Send to

Choose Destination
Osteoporos Int. 2013 Feb;24(2):501-9. doi: 10.1007/s00198-012-1983-0. Epub 2012 Apr 19.

Skeletal health in adult patients with classic galactosemia.

Author information

Children's Hospital Boston, Boston, MA 02115, USA.



This study evaluated bone health in adults with galactosemia. Associations between bone mineral density (BMD) and nutritional and biochemical variables were explored. Calcium level predicted hip and spine BMD, and gonadotropin levels were inversely associated with spinal BMD in women. These results afford insights into management strategies for these patients.


Bone loss is a complication of galactosemia. Dietary restriction, primary ovarian insufficiency in women, and disease-related alterations of bone metabolism may contribute. This study examined relationships between clinical factors and BMD in patients with galactosemia.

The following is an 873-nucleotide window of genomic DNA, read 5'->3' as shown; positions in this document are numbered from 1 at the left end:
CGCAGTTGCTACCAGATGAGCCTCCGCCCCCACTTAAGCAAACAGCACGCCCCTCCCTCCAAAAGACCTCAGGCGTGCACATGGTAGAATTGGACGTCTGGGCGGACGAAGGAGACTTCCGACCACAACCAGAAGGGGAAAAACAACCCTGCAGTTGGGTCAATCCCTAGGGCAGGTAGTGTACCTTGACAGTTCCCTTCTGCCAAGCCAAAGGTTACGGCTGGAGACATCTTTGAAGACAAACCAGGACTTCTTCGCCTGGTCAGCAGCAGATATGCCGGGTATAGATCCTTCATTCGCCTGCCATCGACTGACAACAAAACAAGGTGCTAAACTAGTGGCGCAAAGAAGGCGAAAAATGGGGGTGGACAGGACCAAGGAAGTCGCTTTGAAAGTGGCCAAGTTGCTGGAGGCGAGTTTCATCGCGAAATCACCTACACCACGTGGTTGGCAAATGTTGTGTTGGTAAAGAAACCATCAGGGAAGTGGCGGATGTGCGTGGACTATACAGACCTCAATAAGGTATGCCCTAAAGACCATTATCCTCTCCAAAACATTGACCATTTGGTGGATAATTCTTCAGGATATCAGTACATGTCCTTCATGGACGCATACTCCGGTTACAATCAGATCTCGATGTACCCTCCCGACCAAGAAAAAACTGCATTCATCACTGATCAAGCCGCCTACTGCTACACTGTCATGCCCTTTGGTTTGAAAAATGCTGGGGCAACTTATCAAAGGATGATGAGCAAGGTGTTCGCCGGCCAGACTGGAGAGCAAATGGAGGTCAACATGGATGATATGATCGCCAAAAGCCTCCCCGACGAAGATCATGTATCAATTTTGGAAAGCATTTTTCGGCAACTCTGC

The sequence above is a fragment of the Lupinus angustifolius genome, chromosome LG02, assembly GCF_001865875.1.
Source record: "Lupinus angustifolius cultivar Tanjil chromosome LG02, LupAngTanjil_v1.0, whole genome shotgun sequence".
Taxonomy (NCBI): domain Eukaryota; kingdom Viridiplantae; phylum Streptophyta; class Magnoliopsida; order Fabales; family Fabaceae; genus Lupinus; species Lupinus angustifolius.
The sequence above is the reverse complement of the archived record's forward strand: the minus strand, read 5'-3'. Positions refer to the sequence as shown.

This cross-sectional sample included 33 adults (16 women) with classic galactosemia, mean age 32.0 ± 11.8 years. BMD was measured by dual-energy X-ray absorptiometry, and was correlated with age, height, weight, fractures, nutritional factors, hormonal status, and bone biomarkers.


There was a significant difference in hip BMD between women and men (0.799 vs. 0.896 g/cm(2), p = 0.014). The percentage of subjects with BMD-Z <-2.0 was also greater for women than men [33 vs. 18 % (spine), 27 vs. 6 % (hip)], and more women reported sustaining fractures. Bivariate analyses yielded correlations between BMI and BMD-Z [at the hip in women (r = 0.58, p < 0.05) and spine in men (r = 0.53, p < 0.05)]. In women, weight was also correlated with BMD-Z (r = 0.57, p < 0.05 at hip), and C-telopeptides (r = -0.59 at spine and -0.63 hip, p < 0.05) and osteocalcin (r = -0.71 at spine and -0.72 hip, p < 0.05) were inversely correlated with BMD-Z. In final regression models, higher gonadotropin levels were associated with lower spinal BMD in women (p = 0.017); serum calcium was a significant predictor of hip (p = 0.014) and spine (p = 0.013) BMD in both sexes.


Bone density in adults with galactosemia is low, indicating the potential for increased fracture risk, the etiology of which appears to be multifactorial.

[Indexed for MEDLINE]

Supplemental Content

Full text links

Icon for Springer
Loading ...
Support Center